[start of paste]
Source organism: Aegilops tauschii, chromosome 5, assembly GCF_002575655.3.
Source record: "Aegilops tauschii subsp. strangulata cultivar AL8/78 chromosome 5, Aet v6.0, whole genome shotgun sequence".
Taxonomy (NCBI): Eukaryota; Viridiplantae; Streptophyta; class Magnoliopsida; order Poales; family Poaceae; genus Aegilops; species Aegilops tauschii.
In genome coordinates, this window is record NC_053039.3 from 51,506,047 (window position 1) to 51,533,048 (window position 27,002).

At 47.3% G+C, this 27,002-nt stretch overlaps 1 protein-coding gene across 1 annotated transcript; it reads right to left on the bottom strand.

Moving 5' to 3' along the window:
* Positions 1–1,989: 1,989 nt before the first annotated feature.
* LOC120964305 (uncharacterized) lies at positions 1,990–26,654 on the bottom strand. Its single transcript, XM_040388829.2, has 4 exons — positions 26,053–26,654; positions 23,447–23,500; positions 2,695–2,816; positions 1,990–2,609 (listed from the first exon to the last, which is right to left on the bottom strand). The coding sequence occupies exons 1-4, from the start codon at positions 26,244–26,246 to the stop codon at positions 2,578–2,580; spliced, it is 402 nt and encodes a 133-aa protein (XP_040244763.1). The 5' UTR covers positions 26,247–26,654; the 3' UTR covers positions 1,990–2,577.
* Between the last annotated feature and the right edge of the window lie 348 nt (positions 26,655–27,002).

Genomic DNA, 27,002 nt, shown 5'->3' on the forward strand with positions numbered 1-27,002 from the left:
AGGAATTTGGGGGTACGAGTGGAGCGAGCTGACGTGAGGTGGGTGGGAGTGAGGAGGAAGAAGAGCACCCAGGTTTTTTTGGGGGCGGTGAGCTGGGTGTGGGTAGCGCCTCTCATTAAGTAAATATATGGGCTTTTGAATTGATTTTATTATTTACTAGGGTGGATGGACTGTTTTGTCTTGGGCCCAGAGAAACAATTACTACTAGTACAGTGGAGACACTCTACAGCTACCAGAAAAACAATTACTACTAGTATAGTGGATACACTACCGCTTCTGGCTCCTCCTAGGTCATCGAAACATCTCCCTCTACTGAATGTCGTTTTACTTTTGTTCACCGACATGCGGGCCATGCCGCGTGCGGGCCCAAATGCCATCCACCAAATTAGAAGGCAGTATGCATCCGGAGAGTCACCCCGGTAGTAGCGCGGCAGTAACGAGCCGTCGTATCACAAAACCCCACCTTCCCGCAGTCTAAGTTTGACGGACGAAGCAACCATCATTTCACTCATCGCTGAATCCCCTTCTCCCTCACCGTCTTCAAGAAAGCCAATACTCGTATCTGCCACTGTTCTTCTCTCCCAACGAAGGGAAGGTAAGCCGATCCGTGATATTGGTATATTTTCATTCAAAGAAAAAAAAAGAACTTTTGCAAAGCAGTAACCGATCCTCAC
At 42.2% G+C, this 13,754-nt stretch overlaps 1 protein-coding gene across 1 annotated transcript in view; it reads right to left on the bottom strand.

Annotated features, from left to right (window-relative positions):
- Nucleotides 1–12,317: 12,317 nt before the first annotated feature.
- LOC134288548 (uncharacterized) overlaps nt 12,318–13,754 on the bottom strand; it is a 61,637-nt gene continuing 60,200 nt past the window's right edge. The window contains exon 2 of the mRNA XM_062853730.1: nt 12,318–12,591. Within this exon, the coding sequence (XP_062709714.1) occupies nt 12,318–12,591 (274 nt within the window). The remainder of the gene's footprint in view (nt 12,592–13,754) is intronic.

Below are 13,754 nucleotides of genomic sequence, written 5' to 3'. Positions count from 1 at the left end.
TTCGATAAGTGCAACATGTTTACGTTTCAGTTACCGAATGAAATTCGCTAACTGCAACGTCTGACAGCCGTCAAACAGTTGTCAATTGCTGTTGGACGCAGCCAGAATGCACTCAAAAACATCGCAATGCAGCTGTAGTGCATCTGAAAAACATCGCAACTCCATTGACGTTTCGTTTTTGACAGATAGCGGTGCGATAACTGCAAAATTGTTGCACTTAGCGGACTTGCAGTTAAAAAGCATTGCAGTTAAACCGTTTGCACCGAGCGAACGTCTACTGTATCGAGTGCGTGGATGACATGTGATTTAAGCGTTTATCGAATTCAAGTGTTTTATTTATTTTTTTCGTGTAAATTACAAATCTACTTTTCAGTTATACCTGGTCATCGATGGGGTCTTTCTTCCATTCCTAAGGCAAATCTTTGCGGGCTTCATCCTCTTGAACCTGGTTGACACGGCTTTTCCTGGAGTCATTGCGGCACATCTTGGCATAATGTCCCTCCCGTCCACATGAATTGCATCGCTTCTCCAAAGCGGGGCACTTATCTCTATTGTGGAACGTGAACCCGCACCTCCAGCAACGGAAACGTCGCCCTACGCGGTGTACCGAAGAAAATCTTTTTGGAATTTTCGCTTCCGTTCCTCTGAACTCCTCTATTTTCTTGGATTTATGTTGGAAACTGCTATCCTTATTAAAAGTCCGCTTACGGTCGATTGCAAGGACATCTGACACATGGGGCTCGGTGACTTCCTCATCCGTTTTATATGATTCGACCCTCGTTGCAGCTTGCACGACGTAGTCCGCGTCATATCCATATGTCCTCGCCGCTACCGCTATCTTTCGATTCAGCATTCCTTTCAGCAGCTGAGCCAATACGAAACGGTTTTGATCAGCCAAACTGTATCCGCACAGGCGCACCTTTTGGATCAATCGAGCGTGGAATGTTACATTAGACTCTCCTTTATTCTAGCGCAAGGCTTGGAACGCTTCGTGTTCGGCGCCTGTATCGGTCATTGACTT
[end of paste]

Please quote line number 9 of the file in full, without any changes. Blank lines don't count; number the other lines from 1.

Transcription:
* Between the last annotated feature and the right edge of the window lie 348 nt (positions 26,655–27,002).